• Bank of Everglades: an investment in the future
    • history of Collier County’s first bank
  • The Other Side of Progress – the Tamiami Trail’s Dark Legacy (an Earth Day presentation
  • Growing in the Glades
    • an Agricultural History of Everglades City
  • Evolution of the Airboat
    • a history of the iconic watercraft of the Everglades
  • Swamp Life – Gladesmen Past, Present, and Future
  • See You Later, Alligator: Poachers, Promoters, & Protectors of the Everglades’ Keystone Species
  • Totch Brown
    • Teller of Tales in the Everglades
  • The Pirate of Panther Key & the Legend of Gasparilla
    • the strange sago of Everglades hermit and fabulist Juan Gomez
  • Everglades Americana – the Art of Dick Jay
    • exploring the work of the late local folk artist
  • Engines in the Everglades: How Men Modified Machines to Tame the Swamp
Museum Manager Helen Midney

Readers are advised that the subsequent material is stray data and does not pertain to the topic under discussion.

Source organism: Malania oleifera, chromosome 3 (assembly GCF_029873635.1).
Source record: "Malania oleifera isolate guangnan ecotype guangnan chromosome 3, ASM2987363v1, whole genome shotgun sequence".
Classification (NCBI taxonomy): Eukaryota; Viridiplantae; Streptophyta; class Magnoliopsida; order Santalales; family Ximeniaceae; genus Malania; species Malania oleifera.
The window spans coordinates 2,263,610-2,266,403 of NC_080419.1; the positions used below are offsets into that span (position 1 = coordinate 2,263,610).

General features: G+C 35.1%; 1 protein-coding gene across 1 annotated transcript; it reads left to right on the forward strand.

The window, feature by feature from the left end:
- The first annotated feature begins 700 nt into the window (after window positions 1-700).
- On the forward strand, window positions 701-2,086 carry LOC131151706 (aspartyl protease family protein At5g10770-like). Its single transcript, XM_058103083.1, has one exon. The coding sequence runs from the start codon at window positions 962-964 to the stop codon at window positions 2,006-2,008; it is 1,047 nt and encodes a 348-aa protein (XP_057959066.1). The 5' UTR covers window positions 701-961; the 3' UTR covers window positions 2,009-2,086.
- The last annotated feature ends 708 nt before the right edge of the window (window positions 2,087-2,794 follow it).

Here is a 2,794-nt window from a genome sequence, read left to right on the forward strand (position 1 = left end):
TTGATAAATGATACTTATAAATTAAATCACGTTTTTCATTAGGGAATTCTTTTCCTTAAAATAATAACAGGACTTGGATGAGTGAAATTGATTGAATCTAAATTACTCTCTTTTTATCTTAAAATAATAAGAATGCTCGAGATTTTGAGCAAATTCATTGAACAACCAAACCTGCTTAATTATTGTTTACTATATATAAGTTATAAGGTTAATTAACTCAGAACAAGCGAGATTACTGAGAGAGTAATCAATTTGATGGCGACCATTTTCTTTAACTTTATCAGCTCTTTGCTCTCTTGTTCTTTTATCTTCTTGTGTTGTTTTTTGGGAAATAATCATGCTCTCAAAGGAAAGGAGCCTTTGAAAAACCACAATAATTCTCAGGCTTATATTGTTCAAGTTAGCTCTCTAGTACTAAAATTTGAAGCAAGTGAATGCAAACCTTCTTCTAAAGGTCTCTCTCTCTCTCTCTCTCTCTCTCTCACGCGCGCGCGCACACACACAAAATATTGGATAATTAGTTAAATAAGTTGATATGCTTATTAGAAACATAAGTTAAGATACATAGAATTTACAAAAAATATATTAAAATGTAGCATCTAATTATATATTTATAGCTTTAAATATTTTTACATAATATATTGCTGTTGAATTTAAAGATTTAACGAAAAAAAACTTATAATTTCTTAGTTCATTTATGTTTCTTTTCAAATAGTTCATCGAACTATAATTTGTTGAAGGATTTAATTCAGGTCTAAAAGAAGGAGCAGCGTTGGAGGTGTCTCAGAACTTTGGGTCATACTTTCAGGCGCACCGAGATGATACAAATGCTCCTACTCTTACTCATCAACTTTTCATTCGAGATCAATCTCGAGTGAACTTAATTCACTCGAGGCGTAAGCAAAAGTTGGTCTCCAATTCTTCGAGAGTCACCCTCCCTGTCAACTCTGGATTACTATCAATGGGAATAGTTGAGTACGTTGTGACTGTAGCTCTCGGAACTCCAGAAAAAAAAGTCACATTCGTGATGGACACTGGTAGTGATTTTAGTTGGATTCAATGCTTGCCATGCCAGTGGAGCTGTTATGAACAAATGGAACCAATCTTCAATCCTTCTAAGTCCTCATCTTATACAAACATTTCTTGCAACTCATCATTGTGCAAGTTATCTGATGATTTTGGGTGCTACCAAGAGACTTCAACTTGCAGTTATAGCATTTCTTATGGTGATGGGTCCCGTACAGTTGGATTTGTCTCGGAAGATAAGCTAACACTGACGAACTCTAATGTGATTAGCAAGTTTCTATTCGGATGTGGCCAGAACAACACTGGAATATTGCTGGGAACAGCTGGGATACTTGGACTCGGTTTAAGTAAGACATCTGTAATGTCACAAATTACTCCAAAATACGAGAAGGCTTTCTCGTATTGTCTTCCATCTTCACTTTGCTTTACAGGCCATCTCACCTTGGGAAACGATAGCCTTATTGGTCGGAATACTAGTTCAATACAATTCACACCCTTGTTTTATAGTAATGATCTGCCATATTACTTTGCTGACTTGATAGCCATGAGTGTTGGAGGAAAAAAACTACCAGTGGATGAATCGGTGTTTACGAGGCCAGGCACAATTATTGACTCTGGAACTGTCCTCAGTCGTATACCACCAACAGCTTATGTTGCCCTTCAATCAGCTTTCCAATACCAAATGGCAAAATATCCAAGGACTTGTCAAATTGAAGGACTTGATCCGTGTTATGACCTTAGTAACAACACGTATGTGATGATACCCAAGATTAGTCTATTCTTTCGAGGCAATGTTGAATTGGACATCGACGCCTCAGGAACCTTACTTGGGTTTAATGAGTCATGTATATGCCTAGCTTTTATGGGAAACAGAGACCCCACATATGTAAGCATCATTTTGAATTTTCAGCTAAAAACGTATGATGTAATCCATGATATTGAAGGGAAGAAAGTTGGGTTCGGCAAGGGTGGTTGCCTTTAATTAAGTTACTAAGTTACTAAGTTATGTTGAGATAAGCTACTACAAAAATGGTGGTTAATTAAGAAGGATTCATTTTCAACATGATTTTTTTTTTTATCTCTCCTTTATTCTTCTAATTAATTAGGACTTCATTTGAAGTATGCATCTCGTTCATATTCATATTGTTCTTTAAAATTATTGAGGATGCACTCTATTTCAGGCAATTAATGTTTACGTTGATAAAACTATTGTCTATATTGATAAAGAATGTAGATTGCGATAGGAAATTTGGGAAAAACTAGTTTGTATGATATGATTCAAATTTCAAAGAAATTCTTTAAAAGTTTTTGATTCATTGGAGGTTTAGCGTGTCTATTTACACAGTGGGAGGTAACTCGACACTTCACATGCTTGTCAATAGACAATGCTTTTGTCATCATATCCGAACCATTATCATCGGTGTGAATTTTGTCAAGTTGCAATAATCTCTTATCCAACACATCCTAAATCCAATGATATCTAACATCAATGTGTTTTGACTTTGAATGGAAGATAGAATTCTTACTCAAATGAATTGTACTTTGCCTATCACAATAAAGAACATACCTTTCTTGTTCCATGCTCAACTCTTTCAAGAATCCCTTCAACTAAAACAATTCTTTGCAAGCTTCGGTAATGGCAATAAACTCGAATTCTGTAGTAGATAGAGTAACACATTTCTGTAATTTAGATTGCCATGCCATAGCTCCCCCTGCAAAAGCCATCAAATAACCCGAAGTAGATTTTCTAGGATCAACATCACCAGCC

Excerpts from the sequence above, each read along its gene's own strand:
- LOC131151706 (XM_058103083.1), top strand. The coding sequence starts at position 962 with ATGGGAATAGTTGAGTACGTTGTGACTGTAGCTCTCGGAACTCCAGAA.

Helen Midney, Immokalee Pioneer Museum Manager

Helen Midney is the museum manager for the Immokalee Pioneer Museum at Roberts Ranch. Helen received her Bachelor’s degree from Bowdoin College in Maine. After working as an educator, college access counselor and environmental interpreter, she went on to earn her Master’s degree in Environmental Studies with a focus in Education from Florida Gulf Coast University. Helen is a resident of Immokalee and loves sharing her community and its history with locals and visitors alike.  

  • A Brief History of Immokalee
    • From what we know from the archaeological record, to its first European settlers to now. Discussion will include what drew people to the area, the role that it has played in broader agriculture, and the faces of agriculture, then and now
  • Cattle Ranching and Florida
    • A brief history from the Spanish to modern ranching, with particular focus on the Roberts family and their Red Cattle Company.
  • Immokalee as a Model for Community Organizing and Social Justice
    • From Father Sanders to the CIW, why has Immokalee been the epicenter for campaigns for increased rights for farmworkers?   
  • Lake Trafford Past and Present
    • Calusa settlement to Seminole, how the lake has been used and changed since the introduction of modern agricultural techniques and what the future holds for the largest lake south of Okeechobee.
  • Gardening and Agriculture in Southwest Florida, from the Pioneer Days to the Present